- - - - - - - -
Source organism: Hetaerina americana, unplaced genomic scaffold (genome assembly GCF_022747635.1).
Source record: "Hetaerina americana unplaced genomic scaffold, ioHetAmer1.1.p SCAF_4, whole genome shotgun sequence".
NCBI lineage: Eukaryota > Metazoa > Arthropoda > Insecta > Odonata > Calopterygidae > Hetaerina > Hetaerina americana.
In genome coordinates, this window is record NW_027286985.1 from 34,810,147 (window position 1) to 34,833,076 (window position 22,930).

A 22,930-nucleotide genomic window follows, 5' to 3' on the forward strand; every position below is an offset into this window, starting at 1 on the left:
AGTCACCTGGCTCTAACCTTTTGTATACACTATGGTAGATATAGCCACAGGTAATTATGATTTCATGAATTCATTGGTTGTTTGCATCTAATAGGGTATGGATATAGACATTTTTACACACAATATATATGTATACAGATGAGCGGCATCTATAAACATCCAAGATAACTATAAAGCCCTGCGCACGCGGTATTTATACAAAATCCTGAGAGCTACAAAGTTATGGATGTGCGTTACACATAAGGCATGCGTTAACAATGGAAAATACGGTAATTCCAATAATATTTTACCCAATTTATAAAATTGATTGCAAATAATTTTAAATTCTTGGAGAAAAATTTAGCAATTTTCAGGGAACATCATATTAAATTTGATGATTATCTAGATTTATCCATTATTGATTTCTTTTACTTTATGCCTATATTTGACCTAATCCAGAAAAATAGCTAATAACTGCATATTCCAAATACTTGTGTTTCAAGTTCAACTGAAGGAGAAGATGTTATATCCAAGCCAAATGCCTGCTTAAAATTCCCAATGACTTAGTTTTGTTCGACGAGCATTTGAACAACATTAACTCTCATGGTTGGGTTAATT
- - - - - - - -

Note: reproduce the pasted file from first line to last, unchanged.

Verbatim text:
Source organism: Hetaerina americana, unplaced genomic scaffold (genome assembly GCF_022747635.1).
Source record: "Hetaerina americana unplaced genomic scaffold, ioHetAmer1.1.p SCAF_4, whole genome shotgun sequence".
NCBI lineage: Eukaryota > Metazoa > Arthropoda > Insecta > Odonata > Calopterygidae > Hetaerina > Hetaerina americana.
In genome coordinates, this window is record NW_027286985.1 from 34,810,147 (window position 1) to 34,833,076 (window position 22,930).

A 22,930-nucleotide genomic window follows, 5' to 3' on the forward strand; every position below is an offset into this window, starting at 1 on the left:
AGTCACCTGGCTCTAACCTTTTGTATACACTATGGTAGATATAGCCACAGGTAATTATGATTTCATGAATTCATTGGTTGTTTGCATCTAATAGGGTATGGATATAGACATTTTTACACACAATATATATGTATACAGATGAGCGGCATCTATAAACATCCAAGATAACTATAAAGCCCTGCGCACGCGGTATTTATACAAAATCCTGAGAGCTACAAAGTTATGGATGTGCGTTACACATAAGGCATGCGTTAACAATGGAAAATACGGTAATTCCAATAATATTTTACCCAATTTATAAAATTGATTGCAAATAATTTTAAATTCTTGGAGAAAAATTTAGCAATTTTCAGGGAACATCATATTAAATTTGATGATTATCTAGATTTATCCATTATTGATTTCTTTTACTTTATGCCTATATTTGACCTAATCCAGAAAAATAGCTAATAACTGCATATTCCAAATACTTGTGTTTCAAGTTCAACTGAAGGAGAAGATGTTATATCCAAGCCAAATGCCTGCTTAAAATTCCCAATGACTTAGTTTTGTTCGACGAGCATTTGAACAACATTAACTCTCATGGTTGGGTTAATT